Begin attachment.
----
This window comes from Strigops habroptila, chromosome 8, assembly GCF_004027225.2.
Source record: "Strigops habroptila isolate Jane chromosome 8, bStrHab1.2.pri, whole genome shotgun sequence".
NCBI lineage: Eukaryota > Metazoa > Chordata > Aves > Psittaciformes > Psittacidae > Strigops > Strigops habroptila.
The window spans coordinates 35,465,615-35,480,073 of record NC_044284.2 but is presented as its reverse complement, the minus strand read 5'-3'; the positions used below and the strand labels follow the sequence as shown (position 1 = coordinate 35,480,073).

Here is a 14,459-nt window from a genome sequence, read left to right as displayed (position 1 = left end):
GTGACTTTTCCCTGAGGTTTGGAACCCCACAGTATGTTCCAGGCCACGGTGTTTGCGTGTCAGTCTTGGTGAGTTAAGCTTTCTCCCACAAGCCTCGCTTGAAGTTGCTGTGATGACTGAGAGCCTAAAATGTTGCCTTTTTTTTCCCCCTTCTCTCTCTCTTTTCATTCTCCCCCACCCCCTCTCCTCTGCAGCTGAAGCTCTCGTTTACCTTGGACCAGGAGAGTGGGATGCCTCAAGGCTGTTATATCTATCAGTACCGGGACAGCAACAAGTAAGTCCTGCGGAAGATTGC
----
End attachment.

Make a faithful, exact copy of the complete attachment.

This window comes from Strigops habroptila, chromosome 8, assembly GCF_004027225.2.
Source record: "Strigops habroptila isolate Jane chromosome 8, bStrHab1.2.pri, whole genome shotgun sequence".
NCBI lineage: Eukaryota > Metazoa > Chordata > Aves > Psittaciformes > Psittacidae > Strigops > Strigops habroptila.
The window spans coordinates 35,465,615-35,480,073 of record NC_044284.2 but is presented as its reverse complement, the minus strand read 5'-3'; the positions used below and the strand labels follow the sequence as shown (position 1 = coordinate 35,480,073).

Here is a 14,459-nt window from a genome sequence, read left to right as displayed (position 1 = left end):
GTGACTTTTCCCTGAGGTTTGGAACCCCACAGTATGTTCCAGGCCACGGTGTTTGCGTGTCAGTCTTGGTGAGTTAAGCTTTCTCCCACAAGCCTCGCTTGAAGTTGCTGTGATGACTGAGAGCCTAAAATGTTGCCTTTTTTTTCCCCCTTCTCTCTCTCTTTTCATTCTCCCCCACCCCCTCTCCTCTGCAGCTGAAGCTCTCGTTTACCTTGGACCAGGAGAGTGGGATGCCTCAAGGCTGTTATATCTATCAGTACCGGGACAGCAACAAGTAAGTCCTGCGGAAGATTGC